The summer Olympics are less than a week away. I'm cynical about the whole "spirit" of the Olympics thing -- I think just about everyone is looking for a way to cheat -- but I am pretty excited to watch the events. I believe there is about 4.5 million hours of coverage scheduled on NBC. I don't think that's mathematically possible, but the NBC promos make it seem that way.
So the summer Olympics are starting. But because it's so hot right now, I figured I would write a column about the winter Olympics to help everyone think cool thoughts.
OK, I admit it. This is actually my column from The Dallas Morning News during the winter Olympics. I'm trying to take a few days off and I have a big project that I'm working on that you'll probably hear about later.
So here it is:
Humor Me: You could be huge in the luge
By MATT WIXON
After watching the Olympics for a week, I’m convinced that I have the athletic prowess to be an Olympic luger. What I don’t have, unfortunately, is a luge sled, time to train and a desire to wear a Catwoman suit on international television. I also don’t have citizenship in Barbados, a country desperately seeking a luger.
Most importantly, I don’t have the iron will to slide at nearly 80 miles per hour toward gold-medal glory — or a waiting ambulance. If I’m going to be a human torpedo, I at least require an air bag.
Just watching that crazy competition was scary. Every time a potential medalist/victim started down the track last week, I had to pretend he or she was Matthew McConaughey just so I wouldn’t worry about a dramatic wipeout.
(Note: I’m not saying that I want Sir Texas “All right, all right, all right!” to be seriously injured. I just want him dazed enough so he doesn’t make any more appearances on Oprah in which he says he doesn’t use deodorant because he has a nice natural smell.)
Anyway, it was fun to watch the lugers steer smoothly down the track, point their toes and aerodynamically scream in terror. It was even more fun to hear that the greatest luger of all time, German Georg Hackl, is nicknamed “The Sausage” because of the way he looks in a luge suit.
That’s more reason to believe that I could be an Olympic luger. Or that I could’ve been, had certain residents of St. Paul, Minn., not crushed my dreams 20 years ago.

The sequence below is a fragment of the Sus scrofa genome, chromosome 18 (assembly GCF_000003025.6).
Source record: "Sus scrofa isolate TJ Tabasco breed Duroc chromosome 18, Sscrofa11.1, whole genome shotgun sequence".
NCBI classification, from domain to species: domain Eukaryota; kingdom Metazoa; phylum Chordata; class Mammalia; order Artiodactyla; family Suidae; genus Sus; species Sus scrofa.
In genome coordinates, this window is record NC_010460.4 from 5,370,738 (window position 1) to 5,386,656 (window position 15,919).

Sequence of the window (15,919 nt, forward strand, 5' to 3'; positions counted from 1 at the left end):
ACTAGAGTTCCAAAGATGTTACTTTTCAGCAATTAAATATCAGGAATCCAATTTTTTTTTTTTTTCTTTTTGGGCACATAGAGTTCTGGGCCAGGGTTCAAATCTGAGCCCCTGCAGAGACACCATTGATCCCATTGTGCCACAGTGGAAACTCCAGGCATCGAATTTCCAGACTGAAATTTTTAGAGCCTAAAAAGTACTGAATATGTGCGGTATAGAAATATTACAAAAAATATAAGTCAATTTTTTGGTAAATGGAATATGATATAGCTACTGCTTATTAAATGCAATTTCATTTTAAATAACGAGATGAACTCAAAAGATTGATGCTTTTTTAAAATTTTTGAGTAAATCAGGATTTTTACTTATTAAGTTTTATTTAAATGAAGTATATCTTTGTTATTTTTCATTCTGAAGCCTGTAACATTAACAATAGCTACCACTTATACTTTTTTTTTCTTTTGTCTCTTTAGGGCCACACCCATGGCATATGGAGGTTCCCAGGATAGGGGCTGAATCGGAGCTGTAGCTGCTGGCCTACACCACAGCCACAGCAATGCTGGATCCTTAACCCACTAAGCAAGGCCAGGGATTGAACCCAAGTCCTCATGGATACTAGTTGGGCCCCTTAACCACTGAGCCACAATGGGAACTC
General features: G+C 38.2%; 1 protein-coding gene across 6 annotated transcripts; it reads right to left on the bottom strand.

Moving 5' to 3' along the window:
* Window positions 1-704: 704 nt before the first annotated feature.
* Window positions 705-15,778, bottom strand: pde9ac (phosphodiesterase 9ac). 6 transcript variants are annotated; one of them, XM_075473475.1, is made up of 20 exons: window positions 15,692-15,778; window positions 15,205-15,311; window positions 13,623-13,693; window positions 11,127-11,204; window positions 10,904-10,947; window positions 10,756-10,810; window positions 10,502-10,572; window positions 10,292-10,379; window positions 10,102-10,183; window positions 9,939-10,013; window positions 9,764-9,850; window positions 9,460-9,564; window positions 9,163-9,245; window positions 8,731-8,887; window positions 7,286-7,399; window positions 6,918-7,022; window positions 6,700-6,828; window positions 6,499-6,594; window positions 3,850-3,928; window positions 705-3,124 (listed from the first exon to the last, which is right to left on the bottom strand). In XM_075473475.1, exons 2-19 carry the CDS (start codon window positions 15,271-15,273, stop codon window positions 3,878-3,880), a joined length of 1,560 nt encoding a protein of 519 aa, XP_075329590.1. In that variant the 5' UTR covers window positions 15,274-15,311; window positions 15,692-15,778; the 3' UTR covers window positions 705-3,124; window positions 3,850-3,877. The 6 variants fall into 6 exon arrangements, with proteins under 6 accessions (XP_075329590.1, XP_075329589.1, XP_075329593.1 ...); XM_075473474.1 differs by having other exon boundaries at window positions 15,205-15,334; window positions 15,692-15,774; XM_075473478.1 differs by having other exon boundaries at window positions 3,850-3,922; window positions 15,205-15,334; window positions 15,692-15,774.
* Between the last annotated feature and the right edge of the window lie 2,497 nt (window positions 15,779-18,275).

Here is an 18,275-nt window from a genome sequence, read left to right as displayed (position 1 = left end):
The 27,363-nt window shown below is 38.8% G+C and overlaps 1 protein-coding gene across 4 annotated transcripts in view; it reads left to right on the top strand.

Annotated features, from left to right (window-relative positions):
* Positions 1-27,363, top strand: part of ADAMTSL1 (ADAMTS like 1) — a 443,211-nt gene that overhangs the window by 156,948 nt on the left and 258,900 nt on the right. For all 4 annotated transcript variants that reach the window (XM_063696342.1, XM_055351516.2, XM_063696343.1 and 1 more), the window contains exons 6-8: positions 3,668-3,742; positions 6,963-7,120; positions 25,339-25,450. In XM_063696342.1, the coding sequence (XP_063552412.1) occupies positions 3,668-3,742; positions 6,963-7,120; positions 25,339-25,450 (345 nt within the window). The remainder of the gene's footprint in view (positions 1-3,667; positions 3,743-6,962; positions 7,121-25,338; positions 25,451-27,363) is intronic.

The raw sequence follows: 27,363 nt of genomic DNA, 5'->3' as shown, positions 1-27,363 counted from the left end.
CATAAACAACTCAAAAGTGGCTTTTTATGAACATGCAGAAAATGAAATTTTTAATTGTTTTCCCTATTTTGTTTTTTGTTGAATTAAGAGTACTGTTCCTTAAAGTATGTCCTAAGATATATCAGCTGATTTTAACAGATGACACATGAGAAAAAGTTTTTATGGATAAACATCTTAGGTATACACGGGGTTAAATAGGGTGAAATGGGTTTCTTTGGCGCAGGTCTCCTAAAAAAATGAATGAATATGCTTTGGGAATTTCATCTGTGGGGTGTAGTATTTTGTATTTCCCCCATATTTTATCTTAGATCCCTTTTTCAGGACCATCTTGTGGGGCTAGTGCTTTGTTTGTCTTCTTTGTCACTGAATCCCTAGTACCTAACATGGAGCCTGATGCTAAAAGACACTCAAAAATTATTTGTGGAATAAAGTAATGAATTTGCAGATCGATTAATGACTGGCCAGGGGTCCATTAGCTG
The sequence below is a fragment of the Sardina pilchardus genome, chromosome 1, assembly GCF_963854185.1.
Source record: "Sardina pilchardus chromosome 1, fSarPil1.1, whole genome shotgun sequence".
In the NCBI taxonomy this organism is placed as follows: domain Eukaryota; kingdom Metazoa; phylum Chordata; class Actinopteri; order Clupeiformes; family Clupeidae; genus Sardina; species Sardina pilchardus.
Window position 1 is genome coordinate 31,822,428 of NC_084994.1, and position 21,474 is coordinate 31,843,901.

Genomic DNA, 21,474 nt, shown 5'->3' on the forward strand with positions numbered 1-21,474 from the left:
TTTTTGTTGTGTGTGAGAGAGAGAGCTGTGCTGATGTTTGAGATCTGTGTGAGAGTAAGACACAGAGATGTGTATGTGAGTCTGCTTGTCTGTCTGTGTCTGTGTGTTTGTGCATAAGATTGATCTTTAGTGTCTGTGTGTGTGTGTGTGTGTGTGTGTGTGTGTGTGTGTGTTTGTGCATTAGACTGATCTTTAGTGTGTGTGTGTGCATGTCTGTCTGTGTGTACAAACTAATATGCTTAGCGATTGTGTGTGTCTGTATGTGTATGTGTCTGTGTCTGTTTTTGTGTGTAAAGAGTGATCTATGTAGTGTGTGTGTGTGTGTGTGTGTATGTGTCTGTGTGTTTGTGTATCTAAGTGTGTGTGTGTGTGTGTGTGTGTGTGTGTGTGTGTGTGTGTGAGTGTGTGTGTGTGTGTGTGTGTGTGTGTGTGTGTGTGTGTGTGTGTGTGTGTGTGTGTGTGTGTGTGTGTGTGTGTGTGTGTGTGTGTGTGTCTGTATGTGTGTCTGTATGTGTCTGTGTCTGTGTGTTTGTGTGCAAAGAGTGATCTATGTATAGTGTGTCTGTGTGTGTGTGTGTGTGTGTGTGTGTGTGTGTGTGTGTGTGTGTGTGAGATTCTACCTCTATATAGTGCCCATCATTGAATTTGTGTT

There I was: A 13-year-old on a family vacation, still full of youthful courage and idiocy, sledding down ice-packed sidewalks in the hilly neighborhood. I pointed my toes, steered smoothly around newspapers and whizzed past unsupportive adults who were shaking their fists.
For two days, I was a potential Sausage.
But it all ended with a scream of “stop it, you damn kids!” and a toss of some ice-melting salt. The neighborhood luge track turned back to sidewalk, and my goal of Olympic glory returned to a goal of solving two sides of a Rubik’s Cube.
Now think about it. How many other Olympic dreams have been dashed by an angry old man wearing a robe who slipped on an ice-packed sidewalk while reaching for a newspaper?
OK, I don’t know the answer to that. But I do know that the United States’ success in luge is comparable to Iceland’s performance in water polo. In fact, we’re pretty weak in several sports of the Winter Games, and it’s obvious why:
Lack of interest.
Take biathlon, for example. That’s the Olympic sport that combines cross-country skiing, marksmanship, and when viewed in American living rooms, changing the channel. While biathletes are called heroes in countries such as Norway and Germany, Americans call 9-1-1 if they see someone on skis pointing a rifle.
Ski jumping, a big crowd-pleaser in Finland and Austria, is another sport America passes on. Maybe it’s because we all grew up seeing the sport’s most famous failure — the ABC’s Wide World of Sports “agony of defeat” guy who rocketed out of control off the ramp. Or maybe it’s because we get our ski jumping fill from watching people slip off snowy rooftops on America’s Funniest Home Videos.
Whatever the reason, we don’t care about ski jumping. At least not until the Olympics come around, and tiny punk countries like Switzerland and Slovenia take all the medals. Then we wonder why the richest country in the world doesn’t have an Evil Knievel on skis.
Someday, we will. Someday, Bob Costas will use a gallimaufry of words I don’t know to describe America’s first hero in the temerarious sport of ski jumping. Maybe an American will even win the Nordic combined, a skiing event in which America has never medaled.
Imagine if that happens!
Americans will cheer! Americans will celebrate! Americans will ask, “Is Nordic combined the sport where one person pushes the stone and then all those teammates sweep with the brooms on the ice?”
No, that’s curling. But we’re not very good at that either.
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